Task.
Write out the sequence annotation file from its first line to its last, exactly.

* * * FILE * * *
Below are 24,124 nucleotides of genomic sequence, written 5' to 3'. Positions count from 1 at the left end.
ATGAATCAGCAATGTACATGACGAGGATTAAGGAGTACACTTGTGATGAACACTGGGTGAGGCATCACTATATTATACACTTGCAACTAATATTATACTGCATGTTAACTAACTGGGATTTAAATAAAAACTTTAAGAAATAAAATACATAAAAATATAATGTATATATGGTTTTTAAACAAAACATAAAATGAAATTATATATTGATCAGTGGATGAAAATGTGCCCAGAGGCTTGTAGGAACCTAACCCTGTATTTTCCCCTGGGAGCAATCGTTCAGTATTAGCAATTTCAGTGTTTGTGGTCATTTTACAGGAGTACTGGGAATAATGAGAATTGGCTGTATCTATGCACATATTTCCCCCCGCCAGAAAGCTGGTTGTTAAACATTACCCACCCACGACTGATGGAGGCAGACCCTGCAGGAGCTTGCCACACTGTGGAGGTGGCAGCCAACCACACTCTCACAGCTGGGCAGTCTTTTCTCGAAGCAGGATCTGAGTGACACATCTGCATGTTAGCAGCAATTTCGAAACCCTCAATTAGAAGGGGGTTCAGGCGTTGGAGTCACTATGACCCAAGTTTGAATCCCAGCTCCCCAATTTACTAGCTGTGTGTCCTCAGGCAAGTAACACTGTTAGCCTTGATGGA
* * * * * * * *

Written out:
Below are 24,124 nucleotides of genomic sequence, written 5' to 3'. Positions count from 1 at the left end.
ATGAATCAGCAATGTACATGACGAGGATTAAGGAGTACACTTGTGATGAACACTGGGTGAGGCATCACTATATTATACACTTGCAACTAATATTATACTGCATGTTAACTAACTGGGATTTAAATAAAAACTTTAAGAAATAAAATACATAAAAATATAATGTATATATGGTTTTTAAACAAAACATAAAATGAAATTATATATTGATCAGTGGATGAAAATGTGCCCAGAGGCTTGTAGGAACCTAACCCTGTATTTTCCCCTGGGAGCAATCGTTCAGTATTAGCAATTTCAGTGTTTGTGGTCATTTTACAGGAGTACTGGGAATAATGAGAATTGGCTGTATCTATGCACATATTTCCCCCCGCCAGAAAGCTGGTTGTTAAACATTACCCACCCACGACTGATGGAGGCAGACCCTGCAGGAGCTTGCCACACTGTGGAGGTGGCAGCCAACCACACTCTCACAGCTGGGCAGTCTTTTCTCGAAGCAGGATCTGAGTGACACATCTGCATGTTAGCAGCAATTTCGAAACCCTCAATTAGAAGGGGGTTCAGGCGTTGGAGTCACTATGACCCAAGTTTGAATCCCAGCTCCCCAATTTACTAGCTGTGTGTCCTCAGGCAAGTAACACTGTTAGCCTTGATGGA